Jeffrey Toobin writes in The New Yorker about the grotesque search for sodium thiopental as part of the "three-drug protocol" for executions. He concludes that no matter how much we try to make the death penalty "more palatable," it's still barbaric:
...In 2009, Hospira, Inc., the sole American manufacturer of sodium thiopental, stopped production of the drug at its plant in North Carolina. The company intended to shift production to Italy, but the government of that nation, which prohibits capital punishment, demanded a guarantee that none of the drug sold would be used for executions. Hospira felt unable to enforce the agreement—and claimed not to condone such use, anyway.
What followed was a black comedy of increasingly desperate attempts by prison officials to procure sodium thiopental. Under pressure from European authorities, legitimate pharmaceutical companies began refusing to provide it. For a time, officials obtained the drug from a middleman in London, who shared office space with a driving school. Then, in 2012, a federal court told the Food and Drug Administration to block its importation, because the source had not been properly certified. Some states had already moved to replace it with the barbiturate pentobarbital, but Denmark, the sole producer of that drug, had refused to allow its sale for executions. Missouri then adopted a one-drug protocol, seeking to inject an overdose of propofol, a well-known drug used in medical anesthesia. (Michael Jackson died of a propofol overdose.) Here, too, a manufacturer objected, issuing a statement that the use of propofol “in executions—regardless of its source—could lead to sanctions by the European Union that would threaten the U.S. supply of this indispensable drug.” Now seven states, including Missouri, have turned to the shadowy world of “compounding pharmacies,” which can obtain and create drugs without F.D.A. supervision. The risks of these substances being contaminated, or insufficiently effective, are considerable.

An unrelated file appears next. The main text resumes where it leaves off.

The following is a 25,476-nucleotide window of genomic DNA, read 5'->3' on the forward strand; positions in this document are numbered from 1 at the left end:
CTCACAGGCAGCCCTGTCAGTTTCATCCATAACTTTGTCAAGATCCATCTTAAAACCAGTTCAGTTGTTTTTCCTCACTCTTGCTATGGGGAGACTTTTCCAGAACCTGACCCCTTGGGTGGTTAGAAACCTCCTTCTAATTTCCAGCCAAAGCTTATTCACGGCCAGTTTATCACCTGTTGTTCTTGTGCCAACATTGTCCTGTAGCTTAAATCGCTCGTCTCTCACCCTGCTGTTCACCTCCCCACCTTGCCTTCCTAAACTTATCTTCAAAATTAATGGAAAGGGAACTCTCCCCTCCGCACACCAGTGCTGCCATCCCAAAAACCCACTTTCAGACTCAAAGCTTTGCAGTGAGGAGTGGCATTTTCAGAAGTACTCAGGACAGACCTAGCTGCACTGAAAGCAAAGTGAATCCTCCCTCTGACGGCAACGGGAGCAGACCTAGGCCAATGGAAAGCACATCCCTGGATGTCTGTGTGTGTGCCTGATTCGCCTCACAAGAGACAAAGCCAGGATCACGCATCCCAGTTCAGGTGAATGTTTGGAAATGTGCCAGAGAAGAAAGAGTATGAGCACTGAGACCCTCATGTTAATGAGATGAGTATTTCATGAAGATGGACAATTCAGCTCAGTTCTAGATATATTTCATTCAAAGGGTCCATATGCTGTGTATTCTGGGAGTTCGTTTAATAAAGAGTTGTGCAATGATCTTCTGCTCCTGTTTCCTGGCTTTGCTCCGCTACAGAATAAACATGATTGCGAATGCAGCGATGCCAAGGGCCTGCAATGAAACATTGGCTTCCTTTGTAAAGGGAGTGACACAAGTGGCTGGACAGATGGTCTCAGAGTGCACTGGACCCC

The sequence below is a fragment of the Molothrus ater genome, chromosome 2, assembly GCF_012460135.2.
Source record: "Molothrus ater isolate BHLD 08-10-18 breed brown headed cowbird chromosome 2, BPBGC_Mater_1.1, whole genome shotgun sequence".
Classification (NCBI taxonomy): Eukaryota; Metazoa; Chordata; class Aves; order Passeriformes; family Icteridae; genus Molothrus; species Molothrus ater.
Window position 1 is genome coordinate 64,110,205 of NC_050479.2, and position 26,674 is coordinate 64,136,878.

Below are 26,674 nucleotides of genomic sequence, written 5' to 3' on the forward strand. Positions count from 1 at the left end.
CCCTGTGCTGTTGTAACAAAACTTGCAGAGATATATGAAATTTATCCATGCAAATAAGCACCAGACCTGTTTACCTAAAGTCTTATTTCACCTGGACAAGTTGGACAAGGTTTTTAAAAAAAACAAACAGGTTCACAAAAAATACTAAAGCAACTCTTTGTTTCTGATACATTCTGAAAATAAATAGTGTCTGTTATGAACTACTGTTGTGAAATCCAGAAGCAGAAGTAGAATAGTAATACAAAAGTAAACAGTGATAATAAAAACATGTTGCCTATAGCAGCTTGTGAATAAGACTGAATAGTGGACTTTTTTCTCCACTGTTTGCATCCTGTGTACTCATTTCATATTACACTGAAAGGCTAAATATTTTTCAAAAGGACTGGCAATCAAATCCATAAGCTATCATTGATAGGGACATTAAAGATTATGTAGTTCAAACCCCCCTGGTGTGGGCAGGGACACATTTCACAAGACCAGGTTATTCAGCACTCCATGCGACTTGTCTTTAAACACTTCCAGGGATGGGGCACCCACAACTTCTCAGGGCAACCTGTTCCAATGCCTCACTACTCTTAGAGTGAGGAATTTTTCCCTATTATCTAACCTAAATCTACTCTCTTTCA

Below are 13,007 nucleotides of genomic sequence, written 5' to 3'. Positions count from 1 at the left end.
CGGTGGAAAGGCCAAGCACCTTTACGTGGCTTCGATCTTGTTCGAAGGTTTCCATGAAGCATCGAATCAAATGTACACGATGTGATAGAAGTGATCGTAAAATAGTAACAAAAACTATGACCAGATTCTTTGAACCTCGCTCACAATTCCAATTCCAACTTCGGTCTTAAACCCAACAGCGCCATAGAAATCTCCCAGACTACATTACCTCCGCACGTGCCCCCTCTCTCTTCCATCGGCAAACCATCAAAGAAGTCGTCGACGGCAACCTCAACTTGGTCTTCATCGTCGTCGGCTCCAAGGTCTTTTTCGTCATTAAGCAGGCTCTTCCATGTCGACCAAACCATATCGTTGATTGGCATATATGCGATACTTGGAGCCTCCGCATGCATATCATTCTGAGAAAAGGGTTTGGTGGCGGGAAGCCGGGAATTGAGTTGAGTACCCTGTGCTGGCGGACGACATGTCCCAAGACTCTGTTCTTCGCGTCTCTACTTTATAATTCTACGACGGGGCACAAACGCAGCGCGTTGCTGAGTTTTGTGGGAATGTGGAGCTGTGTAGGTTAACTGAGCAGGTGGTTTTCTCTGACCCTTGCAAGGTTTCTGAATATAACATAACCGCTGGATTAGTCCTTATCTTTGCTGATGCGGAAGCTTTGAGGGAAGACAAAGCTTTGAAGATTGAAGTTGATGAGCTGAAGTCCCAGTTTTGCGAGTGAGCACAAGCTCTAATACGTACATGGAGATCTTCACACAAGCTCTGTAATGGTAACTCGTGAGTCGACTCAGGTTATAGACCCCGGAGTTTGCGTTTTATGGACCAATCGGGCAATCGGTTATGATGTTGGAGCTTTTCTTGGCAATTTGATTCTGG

...The oxymoronic quest for humane executions only accentuates the absurdity of allowing the death penalty in a civilized society. It’s understandable that Supreme Court Justices have tried to make the process a little more palatable; and there is a meagre kind of progress in moving from the chair to the gurney. But the essential fact about both is that they come with leather straps to restrain a human being so that the state can kill him. No technology can render that process any less grotesque.